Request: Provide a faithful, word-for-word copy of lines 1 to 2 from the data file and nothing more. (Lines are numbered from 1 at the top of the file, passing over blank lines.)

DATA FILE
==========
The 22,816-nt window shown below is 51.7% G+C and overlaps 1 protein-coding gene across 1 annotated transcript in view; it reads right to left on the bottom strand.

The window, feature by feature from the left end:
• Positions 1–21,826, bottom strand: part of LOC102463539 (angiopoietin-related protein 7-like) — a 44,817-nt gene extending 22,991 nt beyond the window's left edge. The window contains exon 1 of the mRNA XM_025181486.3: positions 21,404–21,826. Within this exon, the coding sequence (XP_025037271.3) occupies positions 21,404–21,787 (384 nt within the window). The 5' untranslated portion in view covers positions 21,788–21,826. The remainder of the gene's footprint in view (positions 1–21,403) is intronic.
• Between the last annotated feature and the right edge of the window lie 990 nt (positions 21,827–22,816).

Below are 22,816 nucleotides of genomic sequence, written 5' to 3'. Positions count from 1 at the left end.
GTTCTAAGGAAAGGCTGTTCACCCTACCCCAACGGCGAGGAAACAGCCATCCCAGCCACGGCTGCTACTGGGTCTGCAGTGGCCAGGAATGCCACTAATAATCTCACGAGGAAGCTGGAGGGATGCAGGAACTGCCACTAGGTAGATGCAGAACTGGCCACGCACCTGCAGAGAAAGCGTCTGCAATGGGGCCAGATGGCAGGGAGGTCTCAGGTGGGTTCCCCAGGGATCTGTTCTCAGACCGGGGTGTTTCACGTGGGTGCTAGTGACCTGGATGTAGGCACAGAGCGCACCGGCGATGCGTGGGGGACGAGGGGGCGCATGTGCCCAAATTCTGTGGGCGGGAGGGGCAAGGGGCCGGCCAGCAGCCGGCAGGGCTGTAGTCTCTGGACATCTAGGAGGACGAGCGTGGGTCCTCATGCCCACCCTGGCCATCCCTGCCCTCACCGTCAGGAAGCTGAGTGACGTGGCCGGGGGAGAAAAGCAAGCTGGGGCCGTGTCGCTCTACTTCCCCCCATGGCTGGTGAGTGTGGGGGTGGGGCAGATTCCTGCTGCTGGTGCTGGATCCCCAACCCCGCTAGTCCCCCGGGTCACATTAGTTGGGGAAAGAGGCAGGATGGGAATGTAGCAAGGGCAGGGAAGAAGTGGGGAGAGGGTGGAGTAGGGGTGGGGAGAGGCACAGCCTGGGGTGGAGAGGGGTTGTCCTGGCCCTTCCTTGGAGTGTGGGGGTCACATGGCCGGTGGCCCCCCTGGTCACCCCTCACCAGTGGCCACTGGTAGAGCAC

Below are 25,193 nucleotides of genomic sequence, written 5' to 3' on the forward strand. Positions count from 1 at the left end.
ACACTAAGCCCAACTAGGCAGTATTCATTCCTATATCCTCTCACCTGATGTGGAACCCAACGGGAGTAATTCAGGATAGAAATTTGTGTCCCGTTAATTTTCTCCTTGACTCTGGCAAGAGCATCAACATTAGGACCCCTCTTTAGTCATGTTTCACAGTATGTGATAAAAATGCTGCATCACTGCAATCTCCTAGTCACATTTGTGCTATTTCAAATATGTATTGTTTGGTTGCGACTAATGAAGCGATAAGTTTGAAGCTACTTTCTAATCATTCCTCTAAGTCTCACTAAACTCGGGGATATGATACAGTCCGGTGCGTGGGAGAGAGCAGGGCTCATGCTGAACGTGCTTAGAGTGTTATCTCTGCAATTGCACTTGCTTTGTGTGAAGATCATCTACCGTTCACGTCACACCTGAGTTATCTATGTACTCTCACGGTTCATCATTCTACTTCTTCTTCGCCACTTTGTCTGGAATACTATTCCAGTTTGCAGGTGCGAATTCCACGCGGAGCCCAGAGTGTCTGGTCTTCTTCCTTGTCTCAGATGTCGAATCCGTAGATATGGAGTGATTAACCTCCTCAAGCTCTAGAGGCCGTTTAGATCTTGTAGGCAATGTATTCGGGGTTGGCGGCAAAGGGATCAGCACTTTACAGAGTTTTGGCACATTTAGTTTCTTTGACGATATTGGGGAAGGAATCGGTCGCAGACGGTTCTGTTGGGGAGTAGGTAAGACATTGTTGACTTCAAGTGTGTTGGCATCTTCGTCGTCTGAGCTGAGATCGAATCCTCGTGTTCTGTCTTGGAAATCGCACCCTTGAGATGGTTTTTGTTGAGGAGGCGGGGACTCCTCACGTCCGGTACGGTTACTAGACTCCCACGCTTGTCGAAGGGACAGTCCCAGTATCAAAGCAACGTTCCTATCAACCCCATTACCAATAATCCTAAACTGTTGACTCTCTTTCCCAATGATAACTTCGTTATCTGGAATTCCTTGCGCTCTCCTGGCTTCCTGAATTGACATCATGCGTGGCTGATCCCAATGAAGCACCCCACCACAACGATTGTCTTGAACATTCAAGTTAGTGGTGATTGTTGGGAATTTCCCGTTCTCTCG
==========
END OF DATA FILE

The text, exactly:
The 22,816-nt window shown below is 51.7% G+C and overlaps 1 protein-coding gene across 1 annotated transcript in view; it reads right to left on the bottom strand.

The window, feature by feature from the left end: